Nuclear energy and the current security environment in the era of hybrid threats

Energy is a potential tool for geopolitical influence. Nuclear energy is no different from oil and gas in this respect. Many of the hybrid threats relating to nuclear energy are not direct and obvious, but hidden and derive from spill-over effects. Nuclear power plant building projects have embedded hybrid threat potential, where spill-overs to different domains such as intelligence, legal, economic, information, social, infrastructure, political and military can be used to exert powerful leverage.

The research report is a joint publication by four Centres of Excellence: the Hybrid CoE, the NATO Cooperative Cyber Defence Centre of Excellence (CCDCOE), the NATO Stratcom Centre of Excellence (StratCom CoE) and the NATO Energy Security Centre of Excellence (ENSECCOE). It includes three case studies: Ostrovets nuclear power plant (NPP) in Belarus, the Paks NPP project in Hungary, and the Hanhikivi NPP project in Finland.

The case studies revealed that the Russian state nuclear energy company Rosatom should be examined as a significant actor in the European nuclear energy sector due to the fact that it also has ambitions outside of Europe. Rosatom is part of the Russian state’s foreign policy and any deal for nuclear power plant construction has objectives aside from economic ones.

Assessing Energy Dependency in the Age of Hybrid Threats

Many nations including The European Centre of Excellence for Countering Hybrid Threats (Hybrid CoE) participating nations face significant challenges from hybrid threats involving the energy sector. The October 4 , 2018, Federal Bureau of Investigation (FBI) indictments of Russians in the hacking of Westinghouse computer systems in Pittsburgh emphasizes the ongoing global nature of these challenges. Halting Russian gas supply to Ukraine, on multiple occasions, has affected the gas supplies of European Union (EU) states, including during a cold 2008-2009 winter, which caused widespread hardship and contributed to casualties. These actions demonstrate the real risks of Russia’s use of energy coercion.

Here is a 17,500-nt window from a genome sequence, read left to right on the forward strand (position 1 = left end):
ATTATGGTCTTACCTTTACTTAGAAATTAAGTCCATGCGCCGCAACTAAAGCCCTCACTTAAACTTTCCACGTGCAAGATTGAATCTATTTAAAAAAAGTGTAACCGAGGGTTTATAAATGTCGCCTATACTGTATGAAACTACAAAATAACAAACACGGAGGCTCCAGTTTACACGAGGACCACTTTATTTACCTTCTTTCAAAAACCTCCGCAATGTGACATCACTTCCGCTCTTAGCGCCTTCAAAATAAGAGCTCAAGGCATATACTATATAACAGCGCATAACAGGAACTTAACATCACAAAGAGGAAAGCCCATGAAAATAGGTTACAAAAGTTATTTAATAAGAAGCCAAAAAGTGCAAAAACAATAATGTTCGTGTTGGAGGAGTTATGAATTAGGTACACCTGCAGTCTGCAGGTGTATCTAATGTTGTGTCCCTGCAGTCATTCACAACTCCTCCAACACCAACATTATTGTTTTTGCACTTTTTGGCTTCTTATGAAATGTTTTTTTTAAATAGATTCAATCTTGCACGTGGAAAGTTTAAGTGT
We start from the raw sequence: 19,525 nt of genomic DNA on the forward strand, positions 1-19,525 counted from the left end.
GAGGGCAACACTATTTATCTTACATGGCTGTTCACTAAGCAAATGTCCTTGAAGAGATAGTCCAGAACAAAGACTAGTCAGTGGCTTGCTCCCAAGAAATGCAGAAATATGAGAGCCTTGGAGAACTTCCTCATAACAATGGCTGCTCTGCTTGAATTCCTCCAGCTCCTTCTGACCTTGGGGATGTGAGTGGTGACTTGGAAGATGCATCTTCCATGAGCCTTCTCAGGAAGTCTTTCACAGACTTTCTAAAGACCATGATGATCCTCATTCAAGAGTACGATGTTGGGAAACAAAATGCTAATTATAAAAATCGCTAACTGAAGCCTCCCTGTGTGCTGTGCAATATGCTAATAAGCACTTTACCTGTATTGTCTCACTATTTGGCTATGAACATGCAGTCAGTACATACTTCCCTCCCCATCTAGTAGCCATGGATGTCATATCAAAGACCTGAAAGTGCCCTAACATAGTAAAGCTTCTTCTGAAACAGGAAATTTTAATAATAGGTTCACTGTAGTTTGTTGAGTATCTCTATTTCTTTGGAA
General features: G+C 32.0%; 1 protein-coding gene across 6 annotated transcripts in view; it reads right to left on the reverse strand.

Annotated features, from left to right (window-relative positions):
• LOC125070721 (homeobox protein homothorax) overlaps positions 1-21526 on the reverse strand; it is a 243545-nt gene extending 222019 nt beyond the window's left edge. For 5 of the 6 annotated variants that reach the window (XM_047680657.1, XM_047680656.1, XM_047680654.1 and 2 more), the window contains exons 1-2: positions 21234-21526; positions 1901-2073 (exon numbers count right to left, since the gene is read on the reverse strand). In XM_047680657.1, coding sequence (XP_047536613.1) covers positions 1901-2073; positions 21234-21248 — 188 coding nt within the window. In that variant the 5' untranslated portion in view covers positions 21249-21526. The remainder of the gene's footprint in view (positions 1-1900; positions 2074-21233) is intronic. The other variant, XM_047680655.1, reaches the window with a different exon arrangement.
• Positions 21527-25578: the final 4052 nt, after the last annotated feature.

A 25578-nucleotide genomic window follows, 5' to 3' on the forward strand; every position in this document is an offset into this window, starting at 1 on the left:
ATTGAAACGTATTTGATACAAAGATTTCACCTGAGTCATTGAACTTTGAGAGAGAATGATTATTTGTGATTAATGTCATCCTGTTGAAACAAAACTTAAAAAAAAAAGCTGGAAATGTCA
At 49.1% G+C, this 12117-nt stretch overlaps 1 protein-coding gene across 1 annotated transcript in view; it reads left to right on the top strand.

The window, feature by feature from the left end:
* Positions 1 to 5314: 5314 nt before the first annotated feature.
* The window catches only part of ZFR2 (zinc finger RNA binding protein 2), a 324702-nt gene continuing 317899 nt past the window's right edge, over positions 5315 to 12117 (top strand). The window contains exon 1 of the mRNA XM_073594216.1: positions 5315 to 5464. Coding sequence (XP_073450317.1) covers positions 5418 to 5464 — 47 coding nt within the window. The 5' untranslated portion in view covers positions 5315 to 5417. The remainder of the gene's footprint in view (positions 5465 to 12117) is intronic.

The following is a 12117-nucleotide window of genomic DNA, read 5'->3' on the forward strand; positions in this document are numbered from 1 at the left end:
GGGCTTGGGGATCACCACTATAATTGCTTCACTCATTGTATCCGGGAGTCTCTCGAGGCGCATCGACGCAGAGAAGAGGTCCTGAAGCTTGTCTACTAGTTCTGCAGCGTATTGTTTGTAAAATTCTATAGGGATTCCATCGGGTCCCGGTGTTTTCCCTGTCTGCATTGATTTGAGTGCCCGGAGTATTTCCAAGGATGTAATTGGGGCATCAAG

Helsinki in the era of hybrid threats – Hybrid influencing and the city

Helsinki City has launched a report on hybrid threats and the kind of hybrid influencing that the city might encounter. The report is based on a review of literature and public documents concerning the topic, a survey targeted at members of the Helsinki City Council, and interviews with a wide range of experts. Hybrid CoE provided background support and supervision for the report.

The report is also available in Swedish and Finnish.

Addressing Hybrid Threats

Addressing Hybrid Threats, put together by Gregory F. Treverton and his team gives a rich understanding of what we mean when we talk about hybrid threats – what kind of threats we are facing and what tools are being used against the democratic states. The report is published by CATS in cooperation with Hybrid CoE.

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Resilience

Nuclear energy and the current security environment in the era of hybrid threats

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Resilience

Assessing Energy Dependency in the Age of Hybrid Threats

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Hybrid influencing

Helsinki in the era of hybrid threats – Hybrid influencing and the city

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Hybrid influencing

Addressing Hybrid Threats

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